4. Results

A total number of 50 students (25 in the peppermint oil group and 25 in the placebo group) participated and completed this double-blind clinical trial study. The mean and the standard deviation of the age for both the peppermint oil group and the placebo group were 17.4 ± 0.9 and 17.0 ± 0.5, respectively. The two groups were homogenous with respect to age, educational status, body mass index, and menstrual cycles (Tables 1 and 2). The majority of the participants reported that they had dysmenorrhea.

Table 1. Subjects’ Characteristics (N = 25)a
Peppermint Oil GroupPlacebo Group
Age, yb17.4 ± 0.910.9 ± 0.2
Education, yb11.2 ± 0.611.9 ± 0.3
Weight, kg60.0 (55.0, 65.0)59.0 (51.5, 63.0)
Height, cm163.0 (157.5, 166.0)164.0 (160.0, 167.5)
Body mass index22.7 (20.6, 24.2)21.3 (19.9, 23.8)
Waist circumference80.0 (74.5, 86.0)81.0 (71.5, 83.0)

aValues are expressed as mean ± SD or median (25th, 75th).

bThe data were normally distributed.

Table 2. Menstrual Cycle Status of the Students (N = 25)a
Peppermint Oil GroupPlacebo Group
Age at menarche, y
≤ 128 (32.0)10 (40.0)
> 1217 (68.0)15 (60.0)
Duration of menstrual bleeding, days
3 - 58 (32.0)6 (24.0)
6 - 1017 (68.0)19 (76.0)
Duration of menstrual cycles, days
21 - 277 (28.0)5 (20.0)
28 - 3010 (40.0)10 (40.0)
31 - 358 (32.0)10 (40.0)
Having pain, dysmenorrhea
Yes23 (92.0)19 (76.0)
No2 (8.0)6 (24.0)

aValues are expressed as No. (%).

The main outcome was the change in PMS severity, based on Delany’s PMS checklist (Figure 2). The results of ANCOVA bootstrapped also demonstrated that the mean difference of the total PMS score between the two groups (Peppermint oil group-placebo group) was -9.77; 95% CI: -12.52 to -7.02, P < 0.0001). Also, the mean difference of the emotional PMS score between the two groups was -5.84; 95% CI: -7.36 to -4.32, P < 0.0001). In addition, there were significant mean differences in physical and behavioral PMS scores between the two groups at different times (-5.37; 95% CI: -3.80 to -3.40, P < 0.0001 and -2.75; 95% CI: -7.35 to -1.71, P < 0.0001, respectively) (Table 3).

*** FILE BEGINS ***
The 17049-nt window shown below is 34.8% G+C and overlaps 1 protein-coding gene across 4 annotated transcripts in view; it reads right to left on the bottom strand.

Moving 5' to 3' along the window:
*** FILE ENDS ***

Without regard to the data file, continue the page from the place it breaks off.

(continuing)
Table 3. Comparison of the Emotional, Physical, and Behavioral Symptoms of PMS Symptoms Before and After the Intervention in Peppermint Oil and Placebo Groupsa
1- Peppermint Oil Group2- Placebo GroupMean Difference (1 - 2)95% CIP Value
Emotional-5.84-7.36, -4.32< 0.0001
Before the intervention13.6 ± 4.28.0 ± 3.2
After the intervention3.0 ± 2.56.0 ± 3.0
Physical-5.37-7.35, -3.40< 0.0001
Before the intervention9.6 ± 4.29.0 ± 3.9
After the intervention1.8 ± 2.26.9 ± 5.2
Behavioral-2.75-3.80, -1.71< 0.0001
Before the intervention7.2 ± 4.36.1 ± 2.5
After the intervention2.0 ± 1.34.5 ± 2.6
Total-9.77-12.52, -7.02< 0.0001